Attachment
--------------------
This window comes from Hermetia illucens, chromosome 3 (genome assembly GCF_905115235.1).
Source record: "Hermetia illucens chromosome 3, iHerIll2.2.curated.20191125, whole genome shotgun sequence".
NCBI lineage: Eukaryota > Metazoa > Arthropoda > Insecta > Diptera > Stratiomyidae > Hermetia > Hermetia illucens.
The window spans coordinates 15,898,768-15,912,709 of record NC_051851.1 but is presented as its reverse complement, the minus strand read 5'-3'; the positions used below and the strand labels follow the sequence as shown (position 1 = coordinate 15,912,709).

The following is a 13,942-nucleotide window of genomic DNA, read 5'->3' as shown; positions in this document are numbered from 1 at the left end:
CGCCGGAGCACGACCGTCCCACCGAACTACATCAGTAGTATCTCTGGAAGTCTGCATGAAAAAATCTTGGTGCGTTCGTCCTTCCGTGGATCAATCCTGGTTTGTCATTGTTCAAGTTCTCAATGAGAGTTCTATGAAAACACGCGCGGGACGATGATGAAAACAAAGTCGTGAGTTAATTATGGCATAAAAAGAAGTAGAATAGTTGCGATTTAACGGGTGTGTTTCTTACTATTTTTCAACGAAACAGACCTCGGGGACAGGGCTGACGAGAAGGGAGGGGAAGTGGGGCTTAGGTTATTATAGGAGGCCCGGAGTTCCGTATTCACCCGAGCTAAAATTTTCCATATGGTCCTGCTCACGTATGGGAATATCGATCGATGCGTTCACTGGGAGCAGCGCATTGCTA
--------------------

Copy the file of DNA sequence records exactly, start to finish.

This window comes from Hermetia illucens, chromosome 3 (genome assembly GCF_905115235.1).
Source record: "Hermetia illucens chromosome 3, iHerIll2.2.curated.20191125, whole genome shotgun sequence".
NCBI lineage: Eukaryota > Metazoa > Arthropoda > Insecta > Diptera > Stratiomyidae > Hermetia > Hermetia illucens.
The window spans coordinates 15,898,768-15,912,709 of record NC_051851.1 but is presented as its reverse complement, the minus strand read 5'-3'; the positions used below and the strand labels follow the sequence as shown (position 1 = coordinate 15,912,709).

The following is a 13,942-nucleotide window of genomic DNA, read 5'->3' as shown; positions in this document are numbered from 1 at the left end:
CGCCGGAGCACGACCGTCCCACCGAACTACATCAGTAGTATCTCTGGAAGTCTGCATGAAAAAATCTTGGTGCGTTCGTCCTTCCGTGGATCAATCCTGGTTTGTCATTGTTCAAGTTCTCAATGAGAGTTCTATGAAAACACGCGCGGGACGATGATGAAAACAAAGTCGTGAGTTAATTATGGCATAAAAAGAAGTAGAATAGTTGCGATTTAACGGGTGTGTTTCTTACTATTTTTCAACGAAACAGACCTCGGGGACAGGGCTGACGAGAAGGGAGGGGAAGTGGGGCTTAGGTTATTATAGGAGGCCCGGAGTTCCGTATTCACCCGAGCTAAAATTTTCCATATGGTCCTGCTCACGTATGGGAATATCGATCGATGCGTTCACTGGGAGCAGCGCATTGCTA